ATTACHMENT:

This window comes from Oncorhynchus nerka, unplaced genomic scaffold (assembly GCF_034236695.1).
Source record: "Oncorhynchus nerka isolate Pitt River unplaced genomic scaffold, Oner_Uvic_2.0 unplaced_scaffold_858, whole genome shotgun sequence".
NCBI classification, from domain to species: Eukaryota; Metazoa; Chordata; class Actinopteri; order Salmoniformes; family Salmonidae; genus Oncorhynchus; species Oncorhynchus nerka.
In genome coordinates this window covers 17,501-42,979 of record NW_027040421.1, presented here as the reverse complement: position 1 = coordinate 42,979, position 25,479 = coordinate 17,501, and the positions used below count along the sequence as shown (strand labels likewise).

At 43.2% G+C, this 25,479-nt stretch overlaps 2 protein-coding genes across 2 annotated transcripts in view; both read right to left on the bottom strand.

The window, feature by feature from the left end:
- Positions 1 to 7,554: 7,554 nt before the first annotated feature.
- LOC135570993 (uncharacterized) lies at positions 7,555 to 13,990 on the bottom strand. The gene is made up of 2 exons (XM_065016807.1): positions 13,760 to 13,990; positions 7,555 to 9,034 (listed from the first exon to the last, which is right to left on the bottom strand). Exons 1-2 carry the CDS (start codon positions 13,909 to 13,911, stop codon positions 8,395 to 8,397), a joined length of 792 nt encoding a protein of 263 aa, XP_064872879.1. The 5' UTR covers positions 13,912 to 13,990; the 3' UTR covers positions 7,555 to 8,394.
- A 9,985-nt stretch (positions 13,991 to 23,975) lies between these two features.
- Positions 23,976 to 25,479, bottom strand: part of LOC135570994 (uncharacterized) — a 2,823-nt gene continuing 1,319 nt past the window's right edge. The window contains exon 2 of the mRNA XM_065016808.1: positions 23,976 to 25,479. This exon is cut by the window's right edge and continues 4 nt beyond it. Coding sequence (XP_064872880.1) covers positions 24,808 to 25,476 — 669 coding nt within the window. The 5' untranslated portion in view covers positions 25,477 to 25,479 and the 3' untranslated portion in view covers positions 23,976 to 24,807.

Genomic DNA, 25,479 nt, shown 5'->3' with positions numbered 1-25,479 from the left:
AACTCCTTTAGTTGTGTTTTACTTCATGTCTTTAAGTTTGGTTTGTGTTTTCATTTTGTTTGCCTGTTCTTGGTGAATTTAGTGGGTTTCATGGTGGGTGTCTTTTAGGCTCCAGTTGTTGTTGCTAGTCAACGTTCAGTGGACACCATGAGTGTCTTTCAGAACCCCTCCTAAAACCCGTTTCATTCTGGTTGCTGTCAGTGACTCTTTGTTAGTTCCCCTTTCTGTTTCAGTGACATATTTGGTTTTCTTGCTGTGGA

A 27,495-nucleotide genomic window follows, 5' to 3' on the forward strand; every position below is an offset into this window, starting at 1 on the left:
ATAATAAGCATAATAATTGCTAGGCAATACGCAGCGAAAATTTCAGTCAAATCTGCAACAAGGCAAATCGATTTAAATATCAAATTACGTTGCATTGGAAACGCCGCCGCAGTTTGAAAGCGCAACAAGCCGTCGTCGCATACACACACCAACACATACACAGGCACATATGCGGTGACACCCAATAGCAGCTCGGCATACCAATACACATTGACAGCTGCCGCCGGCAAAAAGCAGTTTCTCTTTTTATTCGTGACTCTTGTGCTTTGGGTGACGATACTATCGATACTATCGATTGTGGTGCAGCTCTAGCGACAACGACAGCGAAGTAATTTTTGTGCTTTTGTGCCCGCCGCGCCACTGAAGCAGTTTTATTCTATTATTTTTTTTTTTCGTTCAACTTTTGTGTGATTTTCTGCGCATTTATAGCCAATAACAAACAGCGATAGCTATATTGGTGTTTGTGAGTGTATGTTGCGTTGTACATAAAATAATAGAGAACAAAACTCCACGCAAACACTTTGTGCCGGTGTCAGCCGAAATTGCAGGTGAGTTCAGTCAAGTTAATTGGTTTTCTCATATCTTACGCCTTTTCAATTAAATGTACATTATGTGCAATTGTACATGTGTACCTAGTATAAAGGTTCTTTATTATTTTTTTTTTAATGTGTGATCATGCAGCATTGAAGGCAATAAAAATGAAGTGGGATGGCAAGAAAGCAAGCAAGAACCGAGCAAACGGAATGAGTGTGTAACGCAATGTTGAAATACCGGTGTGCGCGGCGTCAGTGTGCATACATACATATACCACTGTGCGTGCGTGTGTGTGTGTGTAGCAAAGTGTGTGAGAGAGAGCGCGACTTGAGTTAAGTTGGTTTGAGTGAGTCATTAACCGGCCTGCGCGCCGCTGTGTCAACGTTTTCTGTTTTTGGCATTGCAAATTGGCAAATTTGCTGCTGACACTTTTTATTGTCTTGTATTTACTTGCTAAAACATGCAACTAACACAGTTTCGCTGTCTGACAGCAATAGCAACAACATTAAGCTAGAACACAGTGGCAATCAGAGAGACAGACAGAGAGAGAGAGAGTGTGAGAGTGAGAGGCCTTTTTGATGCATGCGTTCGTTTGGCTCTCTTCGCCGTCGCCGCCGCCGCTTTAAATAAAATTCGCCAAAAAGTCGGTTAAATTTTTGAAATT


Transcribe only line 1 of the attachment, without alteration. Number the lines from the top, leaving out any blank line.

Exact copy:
This window comes from Oncorhynchus nerka, unplaced genomic scaffold (assembly GCF_034236695.1).